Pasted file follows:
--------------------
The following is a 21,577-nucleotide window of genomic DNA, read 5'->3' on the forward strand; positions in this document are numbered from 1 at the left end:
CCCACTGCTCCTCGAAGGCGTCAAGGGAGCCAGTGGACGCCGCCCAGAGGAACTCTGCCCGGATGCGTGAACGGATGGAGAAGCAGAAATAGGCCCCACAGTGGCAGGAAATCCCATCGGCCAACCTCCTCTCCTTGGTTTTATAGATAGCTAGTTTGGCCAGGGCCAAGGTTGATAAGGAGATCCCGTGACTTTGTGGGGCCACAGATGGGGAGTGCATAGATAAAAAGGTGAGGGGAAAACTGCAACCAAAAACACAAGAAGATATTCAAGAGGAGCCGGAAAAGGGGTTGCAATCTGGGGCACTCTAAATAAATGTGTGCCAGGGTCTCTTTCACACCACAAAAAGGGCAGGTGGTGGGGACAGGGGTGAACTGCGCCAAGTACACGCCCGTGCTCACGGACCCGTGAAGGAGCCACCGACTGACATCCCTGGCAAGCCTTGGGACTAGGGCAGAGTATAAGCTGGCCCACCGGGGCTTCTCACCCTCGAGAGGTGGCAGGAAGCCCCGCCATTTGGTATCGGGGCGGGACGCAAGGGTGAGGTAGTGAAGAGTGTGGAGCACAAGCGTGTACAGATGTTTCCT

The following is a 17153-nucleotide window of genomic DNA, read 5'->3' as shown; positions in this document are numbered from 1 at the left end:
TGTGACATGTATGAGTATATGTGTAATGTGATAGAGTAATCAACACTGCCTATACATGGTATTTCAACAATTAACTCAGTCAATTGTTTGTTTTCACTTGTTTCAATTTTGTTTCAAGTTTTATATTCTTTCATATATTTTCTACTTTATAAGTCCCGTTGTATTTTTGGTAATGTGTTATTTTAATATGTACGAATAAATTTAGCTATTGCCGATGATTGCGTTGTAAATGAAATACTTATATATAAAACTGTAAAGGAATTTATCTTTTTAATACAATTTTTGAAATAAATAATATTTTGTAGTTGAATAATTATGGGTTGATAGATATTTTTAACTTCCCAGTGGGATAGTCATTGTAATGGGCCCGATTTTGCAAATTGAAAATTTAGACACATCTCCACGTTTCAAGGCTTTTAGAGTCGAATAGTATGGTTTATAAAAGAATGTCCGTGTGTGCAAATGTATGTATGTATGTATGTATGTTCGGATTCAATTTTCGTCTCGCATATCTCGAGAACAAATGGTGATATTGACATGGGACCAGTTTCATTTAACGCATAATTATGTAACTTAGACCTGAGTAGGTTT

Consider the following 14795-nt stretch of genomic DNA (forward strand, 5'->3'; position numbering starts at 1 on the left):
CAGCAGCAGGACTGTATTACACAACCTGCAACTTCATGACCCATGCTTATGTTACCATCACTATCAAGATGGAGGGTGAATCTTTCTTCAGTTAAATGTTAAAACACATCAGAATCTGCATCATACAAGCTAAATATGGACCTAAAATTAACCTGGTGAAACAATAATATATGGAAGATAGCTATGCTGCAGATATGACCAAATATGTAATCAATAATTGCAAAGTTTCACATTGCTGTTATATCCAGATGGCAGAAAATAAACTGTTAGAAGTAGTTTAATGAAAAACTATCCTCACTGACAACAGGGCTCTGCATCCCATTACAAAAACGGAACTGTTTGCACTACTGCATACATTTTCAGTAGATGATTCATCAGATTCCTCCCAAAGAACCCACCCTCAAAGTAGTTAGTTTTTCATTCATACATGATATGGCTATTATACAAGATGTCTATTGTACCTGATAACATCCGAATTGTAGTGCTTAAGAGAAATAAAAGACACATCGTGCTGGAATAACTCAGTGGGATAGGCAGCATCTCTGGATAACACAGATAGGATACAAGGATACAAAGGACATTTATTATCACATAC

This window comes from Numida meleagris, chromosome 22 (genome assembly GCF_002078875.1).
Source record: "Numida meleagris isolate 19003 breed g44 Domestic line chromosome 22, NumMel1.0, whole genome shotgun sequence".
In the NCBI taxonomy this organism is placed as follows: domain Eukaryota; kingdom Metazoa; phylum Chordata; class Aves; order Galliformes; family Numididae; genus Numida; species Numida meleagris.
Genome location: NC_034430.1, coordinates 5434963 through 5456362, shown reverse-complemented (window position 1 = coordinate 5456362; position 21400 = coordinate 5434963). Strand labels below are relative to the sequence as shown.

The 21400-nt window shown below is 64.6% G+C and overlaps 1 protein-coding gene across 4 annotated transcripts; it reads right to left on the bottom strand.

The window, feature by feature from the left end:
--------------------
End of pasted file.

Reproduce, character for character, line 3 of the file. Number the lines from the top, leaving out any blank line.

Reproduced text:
The following is a 17153-nucleotide window of genomic DNA, read 5'->3' as shown; positions in this document are numbered from 1 at the left end: